I'm trying to write a wrapper script that removes a command-line flag if it's set, performs an action, and then calls a program without that flag. Here's some psudo-code:
Did the user call the script with -flag?
Yes: Set FLAG = 1 and run binary_app with all the parameters given to this script.
No: Run binary_app with all the parameters given to this script.
Here's one way:
OPTS = "$@"
# now remove -flag from OPTS and run binary_app $OPTS
Now suppose my wrapper script is named wrapper_script.sh. If I run
wrapper_script.sh "path/to/file with spaces.txt" -flag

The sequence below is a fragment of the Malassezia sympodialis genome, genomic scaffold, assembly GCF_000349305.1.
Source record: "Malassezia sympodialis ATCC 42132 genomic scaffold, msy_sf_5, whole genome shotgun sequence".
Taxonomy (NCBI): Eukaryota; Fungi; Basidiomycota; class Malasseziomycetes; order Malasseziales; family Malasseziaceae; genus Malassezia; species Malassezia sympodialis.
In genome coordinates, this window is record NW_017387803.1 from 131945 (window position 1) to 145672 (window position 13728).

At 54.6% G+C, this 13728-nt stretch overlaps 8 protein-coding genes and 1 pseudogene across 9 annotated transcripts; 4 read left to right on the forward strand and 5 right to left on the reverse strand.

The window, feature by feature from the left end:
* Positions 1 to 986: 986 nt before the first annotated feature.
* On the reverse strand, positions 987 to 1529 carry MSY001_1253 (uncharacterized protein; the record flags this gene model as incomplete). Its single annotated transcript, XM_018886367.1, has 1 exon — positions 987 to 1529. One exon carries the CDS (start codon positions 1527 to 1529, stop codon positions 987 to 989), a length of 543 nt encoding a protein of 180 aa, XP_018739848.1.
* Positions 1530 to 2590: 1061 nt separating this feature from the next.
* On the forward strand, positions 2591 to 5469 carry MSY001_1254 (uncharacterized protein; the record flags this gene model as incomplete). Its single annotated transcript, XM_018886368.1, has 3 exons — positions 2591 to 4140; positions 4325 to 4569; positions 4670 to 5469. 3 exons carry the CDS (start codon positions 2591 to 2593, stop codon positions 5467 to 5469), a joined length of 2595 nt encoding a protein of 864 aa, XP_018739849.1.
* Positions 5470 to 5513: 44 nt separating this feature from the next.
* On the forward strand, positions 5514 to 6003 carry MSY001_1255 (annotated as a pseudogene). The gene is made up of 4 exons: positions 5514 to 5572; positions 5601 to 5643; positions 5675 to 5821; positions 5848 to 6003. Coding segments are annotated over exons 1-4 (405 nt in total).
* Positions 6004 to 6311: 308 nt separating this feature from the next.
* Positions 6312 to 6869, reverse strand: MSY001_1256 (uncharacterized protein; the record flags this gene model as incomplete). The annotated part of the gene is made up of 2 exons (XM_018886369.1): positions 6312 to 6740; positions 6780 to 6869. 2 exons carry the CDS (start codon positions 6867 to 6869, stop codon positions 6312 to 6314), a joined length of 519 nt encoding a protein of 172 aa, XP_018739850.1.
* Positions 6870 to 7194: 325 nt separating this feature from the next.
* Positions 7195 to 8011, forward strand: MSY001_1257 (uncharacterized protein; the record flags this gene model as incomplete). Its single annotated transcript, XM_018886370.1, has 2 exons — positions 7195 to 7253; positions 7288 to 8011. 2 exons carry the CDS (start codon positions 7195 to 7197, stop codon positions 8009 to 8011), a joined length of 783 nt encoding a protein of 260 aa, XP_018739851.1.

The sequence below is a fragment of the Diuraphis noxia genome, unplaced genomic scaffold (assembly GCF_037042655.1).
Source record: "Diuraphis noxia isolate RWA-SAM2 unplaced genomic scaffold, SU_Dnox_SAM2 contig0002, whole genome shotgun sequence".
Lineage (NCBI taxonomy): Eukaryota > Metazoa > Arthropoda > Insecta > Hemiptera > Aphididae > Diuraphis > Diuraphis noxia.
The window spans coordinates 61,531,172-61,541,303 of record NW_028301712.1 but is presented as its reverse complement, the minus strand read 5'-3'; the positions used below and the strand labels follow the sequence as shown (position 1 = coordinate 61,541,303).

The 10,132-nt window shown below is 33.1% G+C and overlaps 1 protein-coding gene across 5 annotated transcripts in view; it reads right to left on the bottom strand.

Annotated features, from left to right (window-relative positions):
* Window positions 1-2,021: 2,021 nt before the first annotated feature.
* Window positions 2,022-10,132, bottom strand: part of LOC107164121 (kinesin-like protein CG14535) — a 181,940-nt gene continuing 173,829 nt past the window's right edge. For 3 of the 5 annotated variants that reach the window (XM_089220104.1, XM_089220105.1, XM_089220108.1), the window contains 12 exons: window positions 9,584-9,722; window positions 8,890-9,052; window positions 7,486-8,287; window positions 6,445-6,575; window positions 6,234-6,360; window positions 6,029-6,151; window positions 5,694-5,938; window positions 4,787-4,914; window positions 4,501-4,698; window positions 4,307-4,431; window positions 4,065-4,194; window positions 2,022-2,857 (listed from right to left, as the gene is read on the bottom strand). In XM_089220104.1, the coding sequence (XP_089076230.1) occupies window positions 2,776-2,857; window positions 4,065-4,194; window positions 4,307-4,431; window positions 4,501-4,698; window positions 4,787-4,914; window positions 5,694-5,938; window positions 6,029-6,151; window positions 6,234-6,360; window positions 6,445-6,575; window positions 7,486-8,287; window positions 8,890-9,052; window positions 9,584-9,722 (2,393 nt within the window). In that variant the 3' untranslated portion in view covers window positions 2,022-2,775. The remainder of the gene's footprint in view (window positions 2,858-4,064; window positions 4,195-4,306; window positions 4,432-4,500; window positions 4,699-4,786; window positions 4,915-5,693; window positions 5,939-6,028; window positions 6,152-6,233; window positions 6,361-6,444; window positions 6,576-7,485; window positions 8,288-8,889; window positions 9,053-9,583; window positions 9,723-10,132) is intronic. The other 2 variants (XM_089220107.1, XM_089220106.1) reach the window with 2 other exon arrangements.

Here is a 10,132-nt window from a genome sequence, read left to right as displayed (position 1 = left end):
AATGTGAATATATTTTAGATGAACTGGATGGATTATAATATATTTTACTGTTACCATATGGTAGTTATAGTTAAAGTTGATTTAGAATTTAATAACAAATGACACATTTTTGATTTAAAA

wrapper_script.sh path/to/file\ with\ spaces.txt -flag
then when the wrapper script runs binary_app $OPTS, the file name with spaces gets split up and binary_app sees the filename parts as different arguments.
Here are some of my requirements:
1) I don't know what arguments binary_app takes but the user does. binary_app may take more arguments in the future.
2) The user must be able to specify -flag to wrapper_script, wrapper_script must get rid of this flag before passing the rest of the arguments on to binary_app, and it must perform other actions when -flag is detected.
3) I cannot change binary_app.
4) Filename parameters to wrapper_script.sh with spaces in them must be supported.
I suppose I could loop through every paramter until I find -flag, delete it, recombine the parameters, and then pass them off to binary_app. It seems like there should be a more elegant way, though.